A: Oh, maybe 50 percent. I remember the first decision was, “What do I do about my house?” I got specialists to advise me and found out that renting would not have been a good financial decision because I still owed too much on the house. Part of what gave me the ability to sell without feeling conflicted was it was a means toward an end. I was going to go see the world.
Q: What if you want some place to come back to?
A: For most people, owning a home is a very deeply entrenched value. I myself never had that.
Q: Do you remember there was one time, I was around 10, when I said to you, “Mom I think we really need a new couch.” I was so embarrassed by the one we had. You said, “OK, you want a couch, fine, but that means no vacation.”
A: That’s right, you picked out the one with the stripes. I always trusted your taste more than mine.
Q: Was that one of the things you got rid of?
A: Yes. That striped couch ended up being donated to the Salvation Army.
Q: How did young people at the hostels react to you?
A: I never felt I was being reacted to in a special way. People started conversations and we would do things together, biking, hike up a volcano, have a meal. Except they knew I didn’t want to stay out late partying.
Q: Was there a problem with people partying, while you were trying to sleep?
A: I knew to stay away from hostels where words like “party” and “night life” are prominently featured, so that really didn’t come up. It’s like they had their hostel manners and they know not to make noise.
Q: How did you have confidence that you’d be able to travel so cheaply?
A: It helped that I had lived in the Philippines in my 30s when your father worked there. I really was stunned by how cheap it is in third-world countries. We’re talking like 2-bucks-a-day cheap. So I knew that it was absolutely doable to see the whole world, maybe not the first world, but most of the world isn’t the first world anyway.
Q: What were some of the worst hostels?
A: One that stands out in my mind as a big mistake was in Mozambique in Maputo. Someone had alarmed me that during high tourist season, it’s going to be packed so I grabbed the first lodging I could get. It was a crowded dorm. I think one of the girls in one of the upper bunks sat down and her whole bed collapsed. Thank God no one was in the lower.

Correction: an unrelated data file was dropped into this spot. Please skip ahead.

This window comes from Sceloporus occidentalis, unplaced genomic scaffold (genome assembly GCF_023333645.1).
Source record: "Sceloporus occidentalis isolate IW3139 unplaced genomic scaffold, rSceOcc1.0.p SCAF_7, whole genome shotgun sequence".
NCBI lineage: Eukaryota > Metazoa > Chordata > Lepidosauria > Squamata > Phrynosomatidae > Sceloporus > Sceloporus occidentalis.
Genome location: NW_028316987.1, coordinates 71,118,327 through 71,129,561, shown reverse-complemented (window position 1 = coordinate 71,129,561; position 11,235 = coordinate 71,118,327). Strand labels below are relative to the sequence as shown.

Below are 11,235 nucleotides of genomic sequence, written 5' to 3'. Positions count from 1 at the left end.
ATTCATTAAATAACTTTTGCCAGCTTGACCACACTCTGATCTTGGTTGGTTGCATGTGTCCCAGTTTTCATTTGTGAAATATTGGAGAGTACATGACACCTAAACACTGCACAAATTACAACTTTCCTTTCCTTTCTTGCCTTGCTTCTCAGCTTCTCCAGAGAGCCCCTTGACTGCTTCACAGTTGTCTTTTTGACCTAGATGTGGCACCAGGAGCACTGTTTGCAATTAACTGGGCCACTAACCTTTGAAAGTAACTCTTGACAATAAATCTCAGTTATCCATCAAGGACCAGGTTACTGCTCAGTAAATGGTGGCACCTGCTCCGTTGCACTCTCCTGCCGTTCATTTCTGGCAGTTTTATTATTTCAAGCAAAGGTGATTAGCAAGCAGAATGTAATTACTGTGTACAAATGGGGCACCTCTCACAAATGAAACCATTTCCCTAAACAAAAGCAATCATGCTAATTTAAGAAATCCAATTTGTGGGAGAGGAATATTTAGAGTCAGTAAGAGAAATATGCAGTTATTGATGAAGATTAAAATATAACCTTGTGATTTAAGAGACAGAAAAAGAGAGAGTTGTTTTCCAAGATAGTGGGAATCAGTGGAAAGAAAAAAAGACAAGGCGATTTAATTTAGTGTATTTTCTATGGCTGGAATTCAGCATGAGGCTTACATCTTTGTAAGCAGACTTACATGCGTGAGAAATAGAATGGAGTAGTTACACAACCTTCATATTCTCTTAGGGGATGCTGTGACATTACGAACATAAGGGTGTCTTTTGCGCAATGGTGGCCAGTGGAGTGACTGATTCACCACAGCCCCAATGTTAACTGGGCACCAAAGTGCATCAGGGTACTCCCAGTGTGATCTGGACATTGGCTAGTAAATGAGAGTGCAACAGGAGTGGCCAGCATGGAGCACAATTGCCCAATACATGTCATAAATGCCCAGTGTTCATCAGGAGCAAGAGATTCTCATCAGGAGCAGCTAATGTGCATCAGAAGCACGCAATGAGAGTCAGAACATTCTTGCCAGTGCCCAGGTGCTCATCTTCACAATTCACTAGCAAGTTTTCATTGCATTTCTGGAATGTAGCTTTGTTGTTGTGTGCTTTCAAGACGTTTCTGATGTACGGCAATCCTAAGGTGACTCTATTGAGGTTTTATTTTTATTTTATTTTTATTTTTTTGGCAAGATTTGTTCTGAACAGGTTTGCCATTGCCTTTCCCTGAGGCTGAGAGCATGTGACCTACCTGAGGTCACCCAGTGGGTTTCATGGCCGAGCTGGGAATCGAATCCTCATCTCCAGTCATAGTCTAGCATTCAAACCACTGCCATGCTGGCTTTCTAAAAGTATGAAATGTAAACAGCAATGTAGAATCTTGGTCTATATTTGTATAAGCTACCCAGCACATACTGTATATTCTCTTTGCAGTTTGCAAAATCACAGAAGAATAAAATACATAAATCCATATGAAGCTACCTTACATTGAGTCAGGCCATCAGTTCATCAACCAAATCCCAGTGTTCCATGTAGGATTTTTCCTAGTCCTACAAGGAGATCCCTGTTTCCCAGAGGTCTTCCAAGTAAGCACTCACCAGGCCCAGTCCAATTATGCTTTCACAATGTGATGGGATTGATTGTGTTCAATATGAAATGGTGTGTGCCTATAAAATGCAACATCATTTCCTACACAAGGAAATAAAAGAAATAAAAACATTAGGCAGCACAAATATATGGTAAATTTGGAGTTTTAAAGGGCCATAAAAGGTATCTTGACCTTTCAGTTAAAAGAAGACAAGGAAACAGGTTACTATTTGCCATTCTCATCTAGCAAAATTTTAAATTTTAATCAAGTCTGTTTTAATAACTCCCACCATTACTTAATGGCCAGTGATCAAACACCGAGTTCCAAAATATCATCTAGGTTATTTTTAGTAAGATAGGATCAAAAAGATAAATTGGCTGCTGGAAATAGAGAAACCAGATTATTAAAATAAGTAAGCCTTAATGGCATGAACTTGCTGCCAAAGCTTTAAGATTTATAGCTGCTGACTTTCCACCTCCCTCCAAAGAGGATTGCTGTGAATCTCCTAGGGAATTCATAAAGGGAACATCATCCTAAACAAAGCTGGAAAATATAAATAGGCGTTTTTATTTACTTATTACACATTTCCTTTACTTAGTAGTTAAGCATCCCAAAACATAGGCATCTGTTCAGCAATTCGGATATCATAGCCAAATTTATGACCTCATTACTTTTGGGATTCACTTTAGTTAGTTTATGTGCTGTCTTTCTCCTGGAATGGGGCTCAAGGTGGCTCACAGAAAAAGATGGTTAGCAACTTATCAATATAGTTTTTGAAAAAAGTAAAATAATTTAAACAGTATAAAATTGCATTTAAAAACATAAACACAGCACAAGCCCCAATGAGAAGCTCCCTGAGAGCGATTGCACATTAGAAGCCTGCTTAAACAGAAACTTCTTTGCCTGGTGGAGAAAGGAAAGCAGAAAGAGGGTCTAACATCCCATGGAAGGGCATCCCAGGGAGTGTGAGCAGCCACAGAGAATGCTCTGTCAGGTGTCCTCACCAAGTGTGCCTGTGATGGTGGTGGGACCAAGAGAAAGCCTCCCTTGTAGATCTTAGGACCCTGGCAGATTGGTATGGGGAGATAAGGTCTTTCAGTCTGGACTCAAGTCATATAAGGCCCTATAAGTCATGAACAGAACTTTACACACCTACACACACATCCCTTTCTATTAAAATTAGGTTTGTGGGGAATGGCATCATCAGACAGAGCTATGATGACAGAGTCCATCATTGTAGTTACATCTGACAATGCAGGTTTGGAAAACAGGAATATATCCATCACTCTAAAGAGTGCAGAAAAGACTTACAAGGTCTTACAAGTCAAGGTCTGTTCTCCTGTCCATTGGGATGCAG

Q: That’s scary.
A: Yes, while I was there, I met these lovely young women that I ended up spending a lot of time with.
Q: Are people surprised you’re traveling by yourself?
A: Yes, everybody was. I have started describing myself as being in a bubble like Mr. Magoo because I just go around thinking everyone is wonderful and they usually are.
Q: I remember occasionally being alarmed by your emails. Especially the one from Lesotho.
A: A beautiful, beautiful country. What happened is when I hitched a ride, I left my daypack in the pickup so I had to track down that vehicle to get the pack back. By then, it was late. It started to rain and hail. I thought I was going to have to huddle under a rock, but then as it got dark, a car was coming. I stood in the middle of the road and flagged them down. Then when I got to the hostel, there was no electricity, no running water. It wasn’t like it was off. There just wasn’t any ever. The worst was dinner time. I opened a can of tuna fish I had with me. The guy who owned the place, who did not speak English, sat down at the table and I felt like I had to make conversation. I was so tired that I did not want to, and then this little boy came over. I think it was his grandson, and I ended up giving them both half my food because I felt so badly. They looked hungry.
Q: When you got back from South America, it seemed like you were thinking of buying a place in Spokane to have a home base. You seemed ready to slow down. Do you still feel that way?
A: Absolutely not. I’m just going to go to Spokane for a week or two and then head out for an indefinite journey.